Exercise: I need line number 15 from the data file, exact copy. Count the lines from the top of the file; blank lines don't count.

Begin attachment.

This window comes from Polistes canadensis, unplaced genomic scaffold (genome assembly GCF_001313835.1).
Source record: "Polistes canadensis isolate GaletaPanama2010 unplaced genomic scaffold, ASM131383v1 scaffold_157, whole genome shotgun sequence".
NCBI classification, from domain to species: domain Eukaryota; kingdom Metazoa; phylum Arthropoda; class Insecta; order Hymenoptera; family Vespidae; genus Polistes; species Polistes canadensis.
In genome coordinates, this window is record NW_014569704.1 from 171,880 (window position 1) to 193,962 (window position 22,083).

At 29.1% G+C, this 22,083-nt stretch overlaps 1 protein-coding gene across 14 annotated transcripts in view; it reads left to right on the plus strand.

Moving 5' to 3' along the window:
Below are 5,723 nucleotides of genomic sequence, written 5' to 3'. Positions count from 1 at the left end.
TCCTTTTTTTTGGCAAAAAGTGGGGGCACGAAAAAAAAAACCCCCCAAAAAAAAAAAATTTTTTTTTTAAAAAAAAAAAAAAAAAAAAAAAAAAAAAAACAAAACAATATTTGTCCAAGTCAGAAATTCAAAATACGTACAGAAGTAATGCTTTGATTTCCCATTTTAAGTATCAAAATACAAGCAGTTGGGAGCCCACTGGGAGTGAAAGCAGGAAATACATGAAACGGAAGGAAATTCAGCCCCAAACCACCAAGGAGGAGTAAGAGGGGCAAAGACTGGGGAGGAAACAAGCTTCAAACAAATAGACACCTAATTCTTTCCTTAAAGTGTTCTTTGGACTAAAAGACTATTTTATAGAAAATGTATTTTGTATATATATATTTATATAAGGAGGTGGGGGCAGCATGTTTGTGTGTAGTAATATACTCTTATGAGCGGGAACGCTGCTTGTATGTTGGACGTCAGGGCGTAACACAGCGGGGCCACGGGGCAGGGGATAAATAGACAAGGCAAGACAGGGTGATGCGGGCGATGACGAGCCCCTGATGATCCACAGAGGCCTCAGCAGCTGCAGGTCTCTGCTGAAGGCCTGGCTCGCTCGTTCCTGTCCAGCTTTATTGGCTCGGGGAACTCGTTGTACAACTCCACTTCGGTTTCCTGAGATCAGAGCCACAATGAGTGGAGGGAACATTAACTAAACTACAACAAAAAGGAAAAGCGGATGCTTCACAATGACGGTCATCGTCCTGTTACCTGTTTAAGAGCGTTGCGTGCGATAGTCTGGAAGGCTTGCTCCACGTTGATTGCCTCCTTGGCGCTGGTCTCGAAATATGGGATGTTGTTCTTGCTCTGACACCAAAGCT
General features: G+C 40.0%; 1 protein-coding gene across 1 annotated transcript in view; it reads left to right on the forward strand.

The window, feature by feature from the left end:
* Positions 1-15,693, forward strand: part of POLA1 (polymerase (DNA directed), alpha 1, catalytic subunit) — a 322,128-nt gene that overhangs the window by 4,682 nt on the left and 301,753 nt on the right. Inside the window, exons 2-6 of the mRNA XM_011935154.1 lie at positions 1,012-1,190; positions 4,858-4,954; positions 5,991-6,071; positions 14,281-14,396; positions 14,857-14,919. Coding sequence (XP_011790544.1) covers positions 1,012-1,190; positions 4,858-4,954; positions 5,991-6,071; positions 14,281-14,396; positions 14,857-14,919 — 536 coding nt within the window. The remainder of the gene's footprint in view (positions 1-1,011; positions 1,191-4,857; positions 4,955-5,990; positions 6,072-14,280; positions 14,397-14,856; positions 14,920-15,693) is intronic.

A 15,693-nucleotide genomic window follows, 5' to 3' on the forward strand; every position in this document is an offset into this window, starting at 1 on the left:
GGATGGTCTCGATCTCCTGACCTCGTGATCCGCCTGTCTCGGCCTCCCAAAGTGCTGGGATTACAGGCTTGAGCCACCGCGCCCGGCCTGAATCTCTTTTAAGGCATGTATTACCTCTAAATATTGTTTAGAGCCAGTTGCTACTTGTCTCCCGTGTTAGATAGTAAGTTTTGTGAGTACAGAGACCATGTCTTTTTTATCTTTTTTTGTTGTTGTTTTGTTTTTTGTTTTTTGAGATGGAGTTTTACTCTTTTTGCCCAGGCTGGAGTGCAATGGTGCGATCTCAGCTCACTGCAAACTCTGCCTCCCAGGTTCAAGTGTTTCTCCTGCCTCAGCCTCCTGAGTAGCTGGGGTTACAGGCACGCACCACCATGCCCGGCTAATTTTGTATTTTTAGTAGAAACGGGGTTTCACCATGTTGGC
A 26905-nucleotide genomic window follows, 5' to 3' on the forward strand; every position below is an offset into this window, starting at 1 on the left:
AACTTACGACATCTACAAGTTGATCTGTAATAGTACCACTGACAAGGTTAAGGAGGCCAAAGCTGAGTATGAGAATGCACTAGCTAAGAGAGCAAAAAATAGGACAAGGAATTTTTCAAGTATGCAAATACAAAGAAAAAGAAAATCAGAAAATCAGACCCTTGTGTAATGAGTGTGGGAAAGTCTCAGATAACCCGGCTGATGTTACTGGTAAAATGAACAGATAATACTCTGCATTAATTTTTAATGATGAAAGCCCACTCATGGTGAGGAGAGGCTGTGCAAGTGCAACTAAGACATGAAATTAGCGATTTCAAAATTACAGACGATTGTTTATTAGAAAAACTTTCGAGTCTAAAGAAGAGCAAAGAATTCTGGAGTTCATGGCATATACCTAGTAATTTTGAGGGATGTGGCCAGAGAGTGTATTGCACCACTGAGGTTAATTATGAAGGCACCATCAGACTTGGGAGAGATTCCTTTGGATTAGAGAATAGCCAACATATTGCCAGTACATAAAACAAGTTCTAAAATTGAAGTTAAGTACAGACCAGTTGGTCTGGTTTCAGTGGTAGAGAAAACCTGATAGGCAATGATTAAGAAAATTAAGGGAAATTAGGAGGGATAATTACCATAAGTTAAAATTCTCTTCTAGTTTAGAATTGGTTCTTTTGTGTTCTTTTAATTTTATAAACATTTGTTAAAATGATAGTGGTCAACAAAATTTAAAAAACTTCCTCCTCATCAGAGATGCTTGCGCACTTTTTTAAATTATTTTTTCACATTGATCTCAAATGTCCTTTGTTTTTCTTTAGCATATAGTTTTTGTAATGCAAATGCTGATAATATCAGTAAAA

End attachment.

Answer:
AACTTACGACATCTACAAGTTGATCTGTAATAGTACCACTGACAAGGTTAAGGAGGCCAAAGCTGAGTATGAGAATGCACTAGCTAAGAGAGCAAAAAATAGGACAAGGAATTTTTCAAGTATGCAAATACAAAGAAAAAGAAAATCAGAAAATCAGACCCTTGTGTAATGAGTGTGGGAAAGTCTCAGATAACCCGGCTGATGTTACTGGTAAAATGAACAGATAATACTCTGCATTAATTTTTAATGATGAAAGCCCACTCATGGTGAGGAGAGGCTGTGCAAGTGCAACTAAGACATGAAATTAGCGATTTCAAAATTACAGACGATTGTTTATTAGAAAAACTTTCGAGTCTAAAGAAGAGCAAAGAATTCTGGAGTTCATGGCATATACCTAGTAATTTTGAGGGATGTGGCCAGAGAGTGTATTGCACCACTGAGGTTAATTATGAAGGCACCATCAGACTTGGGAGAGATTCCTTTGGATTAGAGAATAGCCAACATATTGCCAGTACATAAAACAAGTTCTAAAATTGAAGTTAAGTACAGACCAGTTGGTCTGGTTTCAGTGGTAGAGAAAACCTGATAGGCAATGATTAAGAAAATTAAGGGAAATTAGGAGGGATAATTACCATAAGTTAAAATTCTCTTCTAGTTTAGAATTGGTTCTTTTGTGTTCTTTTAATTTTATAAACATTTGTTAAAATGATAGTGGTCAACAAAATTTAAAAAACTTCCTCCTCATCAGAGATGCTTGCGCACTTTTTTAAATTATTTTTTCACATTGATCTCAAATGTCCTTTGTTTTTCTTTAGCATATAGTTTTTGTAATGCAAATGCTGATAATATCAGTAAAA